Most of the compute cost ($2400) goes to an m4.xlarge and an m5.2xlarge. That could be reduced by using reserved instances - but there's other gotchas there if you're likely to change that anytime soon. Google cloud is much nicer in this regard with the auto discounts for continuous usage.
The provisioned IO for EBS $2500 makes me sick, but may be necessary to get adequate performance.
Honestly you could move everything onto two dedicated servers (one as a hot backup) and cut this down to $1000/month and get better performance. But that's the AWS tax.
I use AWS all the time for work, but I would never build my own business on it.
1) Switch to the newest instance families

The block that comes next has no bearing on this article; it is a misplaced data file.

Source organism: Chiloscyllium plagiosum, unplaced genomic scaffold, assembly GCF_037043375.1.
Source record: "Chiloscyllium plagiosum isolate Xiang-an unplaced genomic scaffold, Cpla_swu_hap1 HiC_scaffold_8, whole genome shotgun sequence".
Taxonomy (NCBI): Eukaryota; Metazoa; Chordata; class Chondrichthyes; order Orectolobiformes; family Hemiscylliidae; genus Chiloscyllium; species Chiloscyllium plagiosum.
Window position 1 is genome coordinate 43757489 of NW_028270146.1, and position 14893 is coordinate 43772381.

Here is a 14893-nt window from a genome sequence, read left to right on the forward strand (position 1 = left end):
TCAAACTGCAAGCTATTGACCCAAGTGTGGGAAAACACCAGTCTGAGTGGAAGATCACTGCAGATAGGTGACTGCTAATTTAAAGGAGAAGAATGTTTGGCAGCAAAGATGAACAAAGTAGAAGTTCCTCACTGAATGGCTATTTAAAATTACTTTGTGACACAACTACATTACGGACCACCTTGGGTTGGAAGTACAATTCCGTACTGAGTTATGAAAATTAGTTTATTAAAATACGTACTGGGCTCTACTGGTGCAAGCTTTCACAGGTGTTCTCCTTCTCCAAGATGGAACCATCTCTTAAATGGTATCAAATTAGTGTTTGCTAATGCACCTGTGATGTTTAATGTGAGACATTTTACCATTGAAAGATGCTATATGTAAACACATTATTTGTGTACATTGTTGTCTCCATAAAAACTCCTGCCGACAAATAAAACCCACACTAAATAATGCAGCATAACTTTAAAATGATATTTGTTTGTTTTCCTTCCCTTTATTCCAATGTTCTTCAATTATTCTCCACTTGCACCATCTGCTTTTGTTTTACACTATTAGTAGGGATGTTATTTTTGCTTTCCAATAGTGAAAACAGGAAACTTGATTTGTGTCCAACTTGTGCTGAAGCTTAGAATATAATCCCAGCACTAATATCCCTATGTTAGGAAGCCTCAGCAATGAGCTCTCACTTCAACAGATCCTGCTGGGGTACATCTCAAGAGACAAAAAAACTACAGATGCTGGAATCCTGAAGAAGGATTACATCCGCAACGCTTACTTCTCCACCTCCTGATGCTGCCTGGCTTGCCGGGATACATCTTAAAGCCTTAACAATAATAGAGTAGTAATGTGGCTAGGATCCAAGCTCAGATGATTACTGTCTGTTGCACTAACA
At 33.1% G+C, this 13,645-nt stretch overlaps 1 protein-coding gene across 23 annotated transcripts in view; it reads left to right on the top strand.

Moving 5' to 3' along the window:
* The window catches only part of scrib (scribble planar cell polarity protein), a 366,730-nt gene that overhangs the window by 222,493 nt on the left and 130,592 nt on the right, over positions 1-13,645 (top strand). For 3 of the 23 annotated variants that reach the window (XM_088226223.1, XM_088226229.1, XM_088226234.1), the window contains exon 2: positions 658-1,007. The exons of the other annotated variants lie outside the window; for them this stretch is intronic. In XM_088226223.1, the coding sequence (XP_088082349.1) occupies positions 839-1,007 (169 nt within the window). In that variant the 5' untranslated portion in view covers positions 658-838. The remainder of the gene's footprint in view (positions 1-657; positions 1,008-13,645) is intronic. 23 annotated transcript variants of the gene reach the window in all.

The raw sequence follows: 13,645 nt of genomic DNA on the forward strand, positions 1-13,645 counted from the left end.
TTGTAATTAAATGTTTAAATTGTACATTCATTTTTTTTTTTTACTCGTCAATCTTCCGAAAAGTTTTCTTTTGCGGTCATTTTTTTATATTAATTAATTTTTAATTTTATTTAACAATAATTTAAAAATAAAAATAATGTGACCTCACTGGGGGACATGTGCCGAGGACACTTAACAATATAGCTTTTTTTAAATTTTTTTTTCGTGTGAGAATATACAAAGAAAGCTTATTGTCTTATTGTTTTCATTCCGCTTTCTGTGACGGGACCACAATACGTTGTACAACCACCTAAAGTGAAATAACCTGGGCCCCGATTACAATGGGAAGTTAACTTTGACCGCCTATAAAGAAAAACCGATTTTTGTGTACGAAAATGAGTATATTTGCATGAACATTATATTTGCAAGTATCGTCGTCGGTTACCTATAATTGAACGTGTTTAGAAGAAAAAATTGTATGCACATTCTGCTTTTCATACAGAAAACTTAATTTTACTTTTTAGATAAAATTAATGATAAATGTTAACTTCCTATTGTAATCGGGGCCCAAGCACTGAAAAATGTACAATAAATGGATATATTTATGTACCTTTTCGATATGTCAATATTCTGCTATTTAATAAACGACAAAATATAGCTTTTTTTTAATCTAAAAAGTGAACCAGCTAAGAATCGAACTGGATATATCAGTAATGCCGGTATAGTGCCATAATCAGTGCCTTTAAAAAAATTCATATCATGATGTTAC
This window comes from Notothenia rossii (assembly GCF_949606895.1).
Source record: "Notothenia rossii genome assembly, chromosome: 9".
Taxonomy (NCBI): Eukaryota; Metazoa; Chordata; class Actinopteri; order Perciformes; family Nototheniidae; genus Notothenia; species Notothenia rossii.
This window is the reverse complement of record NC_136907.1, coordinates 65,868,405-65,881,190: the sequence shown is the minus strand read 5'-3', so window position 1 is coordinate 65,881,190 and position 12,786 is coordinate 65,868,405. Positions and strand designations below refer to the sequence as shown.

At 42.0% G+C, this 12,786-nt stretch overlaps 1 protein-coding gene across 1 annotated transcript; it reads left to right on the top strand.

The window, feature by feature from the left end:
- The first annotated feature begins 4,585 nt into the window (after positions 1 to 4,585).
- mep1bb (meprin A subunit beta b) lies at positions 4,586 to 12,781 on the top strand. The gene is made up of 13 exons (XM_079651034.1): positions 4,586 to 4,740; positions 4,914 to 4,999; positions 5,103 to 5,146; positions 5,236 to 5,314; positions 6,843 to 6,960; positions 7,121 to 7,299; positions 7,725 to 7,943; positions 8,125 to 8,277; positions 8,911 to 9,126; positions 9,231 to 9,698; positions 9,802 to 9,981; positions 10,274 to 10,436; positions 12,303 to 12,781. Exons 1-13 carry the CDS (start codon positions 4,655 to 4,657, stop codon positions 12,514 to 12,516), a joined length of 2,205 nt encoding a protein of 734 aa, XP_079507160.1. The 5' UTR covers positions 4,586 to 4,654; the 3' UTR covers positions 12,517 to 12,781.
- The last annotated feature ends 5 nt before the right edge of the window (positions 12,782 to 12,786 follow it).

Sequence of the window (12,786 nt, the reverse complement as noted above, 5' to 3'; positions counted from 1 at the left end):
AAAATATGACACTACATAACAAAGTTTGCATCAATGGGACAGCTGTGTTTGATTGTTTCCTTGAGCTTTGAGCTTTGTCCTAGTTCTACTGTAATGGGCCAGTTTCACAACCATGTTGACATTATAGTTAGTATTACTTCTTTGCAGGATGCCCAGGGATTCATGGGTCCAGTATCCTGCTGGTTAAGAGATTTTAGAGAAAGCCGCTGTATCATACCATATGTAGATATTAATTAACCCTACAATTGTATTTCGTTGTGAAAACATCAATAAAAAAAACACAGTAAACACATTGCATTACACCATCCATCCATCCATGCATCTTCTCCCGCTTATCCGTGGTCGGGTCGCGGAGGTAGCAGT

2) Save up the cash then reserve your instances.
3) Don't bother with the provisioned iops volume type, just use GP2 volumes large enough to give you the baseline IOPS you need
4) In general you have more block storage and snapshots than I'd expect, maybe that can be cut back?
7k$/month is cheaper than hiring an additional head.
Basically, with his skillset, maybe it makes sense. With my skillset I'd rather have the hassles with the dedicated setup.
Obviously there's other overhead/costs involved, but surely he could find somebody for 60k+ a year (I make less then that at my current development job but I'm from Michigan)?
I agree though with one of the parents, AWS costs here can likely be significantly reduced. I cut costs in half by (a) reserving instances and (b) thinking about EBS and downgrading / downsizing where possible rather than using the defaults.